The mental gymnastics required to write in a fixed form - a sonnet’s a nice example - are very valuable, I agree. The trick is to get the rhymes to work without them obviously controlling the poem - if something is in only because of the rhyme - and obviously so - then there's a problem.
  • FirenzeFirenze Shipmate, Host Emeritus
    Oh I agree: you need a killer couplet for a villanelle. The Dylan rather hogs the limelight, but I also like Elizabeth Bishop’s One Art, which is a slightly looser take on the form.
  • AravisAravis Shipmate
    Maybe a pantoum would work with this theme instead?
  • AndrasAndras Shipmate
    Pantoums, villanelles and the rest are an interesting challenge for the writer; but perhaps the OP should feel comfortable with something easier to begin with. Plenty of time to run once one has learned to walk...
  • agingjbagingjb Shipmate
    I admit to writing quite a lot of verse. It is virtually all in various defined forms, some of which have been mentioned. The one exception is in, I suppose, free verse, and has very structured content.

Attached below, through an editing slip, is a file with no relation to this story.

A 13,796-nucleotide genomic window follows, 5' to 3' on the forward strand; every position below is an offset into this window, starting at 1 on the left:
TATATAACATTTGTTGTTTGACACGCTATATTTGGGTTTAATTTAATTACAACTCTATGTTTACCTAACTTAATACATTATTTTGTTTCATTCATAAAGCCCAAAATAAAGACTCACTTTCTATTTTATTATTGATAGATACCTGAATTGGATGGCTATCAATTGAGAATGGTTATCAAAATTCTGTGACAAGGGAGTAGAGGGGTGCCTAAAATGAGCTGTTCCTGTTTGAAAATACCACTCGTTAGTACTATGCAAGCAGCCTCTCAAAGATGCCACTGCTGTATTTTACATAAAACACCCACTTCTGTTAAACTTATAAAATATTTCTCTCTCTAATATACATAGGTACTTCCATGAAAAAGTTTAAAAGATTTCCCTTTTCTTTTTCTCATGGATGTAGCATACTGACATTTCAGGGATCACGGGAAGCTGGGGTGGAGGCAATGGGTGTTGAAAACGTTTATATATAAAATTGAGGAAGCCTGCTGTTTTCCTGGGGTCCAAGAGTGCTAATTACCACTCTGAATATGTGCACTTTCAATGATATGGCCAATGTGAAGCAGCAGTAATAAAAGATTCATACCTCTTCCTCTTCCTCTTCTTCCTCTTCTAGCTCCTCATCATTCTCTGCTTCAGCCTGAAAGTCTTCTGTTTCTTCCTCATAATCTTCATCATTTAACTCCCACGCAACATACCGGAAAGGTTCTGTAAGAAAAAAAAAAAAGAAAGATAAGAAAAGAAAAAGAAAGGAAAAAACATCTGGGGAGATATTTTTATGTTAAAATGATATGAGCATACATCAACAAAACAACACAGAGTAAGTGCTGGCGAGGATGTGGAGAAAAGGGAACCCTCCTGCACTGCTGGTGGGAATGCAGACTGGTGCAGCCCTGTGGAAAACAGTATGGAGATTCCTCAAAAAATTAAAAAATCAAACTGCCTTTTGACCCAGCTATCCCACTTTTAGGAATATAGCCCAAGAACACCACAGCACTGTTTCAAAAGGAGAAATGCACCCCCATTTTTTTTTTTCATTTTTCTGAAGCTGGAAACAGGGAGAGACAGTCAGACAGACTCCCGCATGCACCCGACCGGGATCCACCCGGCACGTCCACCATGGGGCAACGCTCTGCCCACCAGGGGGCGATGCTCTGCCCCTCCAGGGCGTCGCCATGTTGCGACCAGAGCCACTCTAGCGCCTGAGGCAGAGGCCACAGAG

It is all on the net. The last time I added a link to my site to a post, the effect seemed to be to bring a thread on cooperative writing of triolets to a rapid halt. Oh well, it's easy enough to find.
  • Firenze wrote: »
    It’s always good to write poems on large sheets of paper. That way you can scribble all the possible rhymes, all the fragmentary lines, all the (at this point apparently unconnected) words and phrases that come to you.

    From this rubble you gradually sift out the bits that cohere. You will often have to discard favourites (‘kill your darlings’) but hopefully find new and better ones.

    I agree. It's a completely different process from prose fiction which I can happily write straight onto the screen. Writing prose is like bricklaying (for me anyway) with a straightforward relationship between one line, one thought, one paragraph, and the next. Creating a poem, which I always do reluctantly and usually because the prose requires it, is more like juggling a lot of words and ideas in the air and freeze-framing it when everything is in the 'right' position.
  • @Ohher, not sure if this helps or not, but this was where the literary creativity was celebrated. I tripped over it when I was looking for the craft thread.
  • OhherOhher Shipmate
    @Ohher, not sure if this helps or not, but this was where the literary creativity was celebrated. I tripped over it when I was looking for the craft thread.

    Thanks, CK.